The medieval rectory house was alleged in 1538 to have fallen into extreme ruin during the previous four years. (fn. 26) Its successor, after 1964 called the Old Rectory, is built of brick to a regular H plan. In 1638 it had a hall, two parlours, and several service rooms beneath a set of chambers. (fn. 27) The central range was probably built in the late 16th century. Its roof is of two and a half bays with arch-braced collars above a steeply cambered tie beam, the short southern bay perhaps indicating the former position of a screens passage. (fn. 28) The north cross wing is probably that rebuilt in or soon after 1696, which was required to be of six rooms, two on each floor, with a cellar. (fn. 29) A 19th-century staircase in that range retains a balustrade rail of c. 1700 at attic level. The roofs were also replaced c. 1700 and have a prominent dentilled cornice. During substantial repairs undertaken in the early 1780s, (fn. 30) or shortly after 1800, a canted bay was added to the south front (fn. 31) and the walls of the south wing and much of the central range were refaced. At the same time the interior was remodeled. A new staircase was put into the north end of the hall, and a Tuscan screen was built across one end of the south-east room. It was possibly only during those alterations that the main front of the house was made symmetrical and the service accommodation moved from the south to the north wing. About 1900 most of the fireplaces and the main stair were altered. The house was sold in 1964, (fn. 32) and a new rectory was built in the grounds to the south.
A chaplain serving a chantry at the altar of St. Mary in the parish church was endowed in 1392 with 23 a. of land, (fn. 33) and between 1403 and 1410 other benefactors gave an additional 22 a. (fn. 34) After 1410 the chantry priest was to be chosen by seven good and honest men of the parish. Their successors retained control until the 16th century as the 'seven men of Cottenham'. (fn. 35) At its dissolution in 1547 the chantry's endowment comprised a priest's house, eight other houses or cottages, and 49 a. of arable and meadow. (fn. 36)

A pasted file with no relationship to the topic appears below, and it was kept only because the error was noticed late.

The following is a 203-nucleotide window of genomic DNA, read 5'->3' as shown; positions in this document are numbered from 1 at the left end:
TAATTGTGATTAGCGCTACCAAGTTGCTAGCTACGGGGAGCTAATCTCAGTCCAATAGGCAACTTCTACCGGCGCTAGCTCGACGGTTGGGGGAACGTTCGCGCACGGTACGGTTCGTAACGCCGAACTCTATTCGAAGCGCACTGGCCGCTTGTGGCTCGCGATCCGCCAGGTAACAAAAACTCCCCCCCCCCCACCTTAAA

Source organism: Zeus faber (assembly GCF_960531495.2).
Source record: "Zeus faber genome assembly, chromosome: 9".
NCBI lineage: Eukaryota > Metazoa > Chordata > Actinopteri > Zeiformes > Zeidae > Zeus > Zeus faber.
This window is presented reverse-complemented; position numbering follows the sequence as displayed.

The chapel of ease which was believed in the 1640s to have stood at Green End (fn. 37) was presumably a recollection of the private chapel of Harlestones manor house. (fn. 38)
A royal clerk was rector of Cottenham in 1265, (fn. 39) though it was probably more common in the 14th century for the benefice to be given to servants of the bishop, like the graduate Nicholas of Cambridge, rector for 20 years or more from the 1330s. (fn. 40) He and Bartholemew de la Haye, rector in 1286, (fn. 41) gave vestments and plate to the church. (fn. 42)
From 1375 to 1388 the benefice passed rapidly from rector to rector, including a master of Peterhouse, Cambridge, and two who gave up the archdeaconry of Ely in exchange for it. (fn. 43) Only one of eight incumbents in that period died in office, bequeathing £20 to clothe his poor parishioners. (fn. 44) The parish had four chaplains in 1379 (fn. 45) and three in 1406. (fn. 46) From the mid 15th century the living attracted distinguished churchmen. Lawrence Booth, rector 1445-56, became archbishop of York. (fn. 47) John Warkworth, master of Peterhouse, (fn. 48) had a parish chaplain to serve the church during his long incumbency, 1458-1500. (fn. 49) William Warham, later archbishop of Canterbury, held the living for two years from 1500. (fn. 50) Pluralist rectors later in the 16th century were mostly prebendaries or university men, (fn. 51) and the parish was probably served by curates. (fn. 52) Non-resident rectors in the early 17th century (fn. 53) included two who were heads of Cambridge colleges when collated. (fn. 54) The longest serving of the early 17th-century curates was John Tenison, 1624-40, (fn. 55) whose son Thomas, archbishop of Canterbury, was born at Cottenham in 1636. (fn. 56)